Even though Joe Biden will step into the spotlight when he announces his vice presidential pick and accepts the party’s presidential nomination at the Democratic National Convention this month, his strategy of maintaining a low-key campaign is expected to continue, the Washington Examiner reported on Monday.
“I don’t think that we need to be counterprogramming,” Kate Bedingfield, one of Biden’s deputy campaign managers, told The New York Times last week about the campaign's plans for how to deal with President Donald Trump responding to and driving news cycles.
Attention will also be focused on Biden during the debates, but Democrats are going by the strategy that, with him leading in the polls, there is little incentive to put Biden in the limelight too much when they insist that Trump regularly makes the case against himself.
“They're doing the right thing by just sticking to their plan, rolling out their positions, and ignoring a lot of the noise that's going on out there right now,” Democrat strategist Jim Manley told the Examiner.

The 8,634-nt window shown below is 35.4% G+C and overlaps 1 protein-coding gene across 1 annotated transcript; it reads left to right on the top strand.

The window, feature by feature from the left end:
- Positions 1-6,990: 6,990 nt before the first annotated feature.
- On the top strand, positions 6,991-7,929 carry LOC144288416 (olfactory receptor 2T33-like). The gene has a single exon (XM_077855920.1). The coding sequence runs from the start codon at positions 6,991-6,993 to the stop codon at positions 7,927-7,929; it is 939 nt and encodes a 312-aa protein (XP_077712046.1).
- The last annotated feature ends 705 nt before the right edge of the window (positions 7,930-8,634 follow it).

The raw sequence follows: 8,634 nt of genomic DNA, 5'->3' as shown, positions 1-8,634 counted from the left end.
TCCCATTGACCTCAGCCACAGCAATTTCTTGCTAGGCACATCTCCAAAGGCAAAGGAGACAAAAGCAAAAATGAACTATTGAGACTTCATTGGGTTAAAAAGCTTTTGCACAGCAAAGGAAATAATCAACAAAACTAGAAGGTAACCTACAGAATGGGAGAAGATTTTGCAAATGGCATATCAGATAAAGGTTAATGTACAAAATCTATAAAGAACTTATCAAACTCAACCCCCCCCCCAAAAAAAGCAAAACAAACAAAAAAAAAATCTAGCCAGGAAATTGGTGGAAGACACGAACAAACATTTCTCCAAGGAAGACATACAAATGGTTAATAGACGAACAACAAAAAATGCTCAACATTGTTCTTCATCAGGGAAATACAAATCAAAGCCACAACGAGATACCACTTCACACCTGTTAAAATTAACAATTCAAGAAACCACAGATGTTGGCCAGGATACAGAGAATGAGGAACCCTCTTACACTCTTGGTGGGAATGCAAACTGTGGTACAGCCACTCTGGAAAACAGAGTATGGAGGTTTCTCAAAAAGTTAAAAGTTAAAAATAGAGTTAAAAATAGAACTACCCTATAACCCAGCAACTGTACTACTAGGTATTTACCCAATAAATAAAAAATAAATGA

Although some journalists have criticized Biden for his lack of tough interviews, Democrats insist that his laying low has helped his campaign control the setting. This strategy of avoiding the opportunity for unflattering moments has recently been validated, in their view, when Biden made some gaffes during longer interviews this past week.
“Biden wants voters to think about this election as a referendum on Trump, not a choice between the two of them. That's why gaffes can be really damaging — not just because they raise questions about his own candidacy, but because they really distract from the campaign's strategy,” said Alex Conant, a Republican strategist for Firehouse Strategies.
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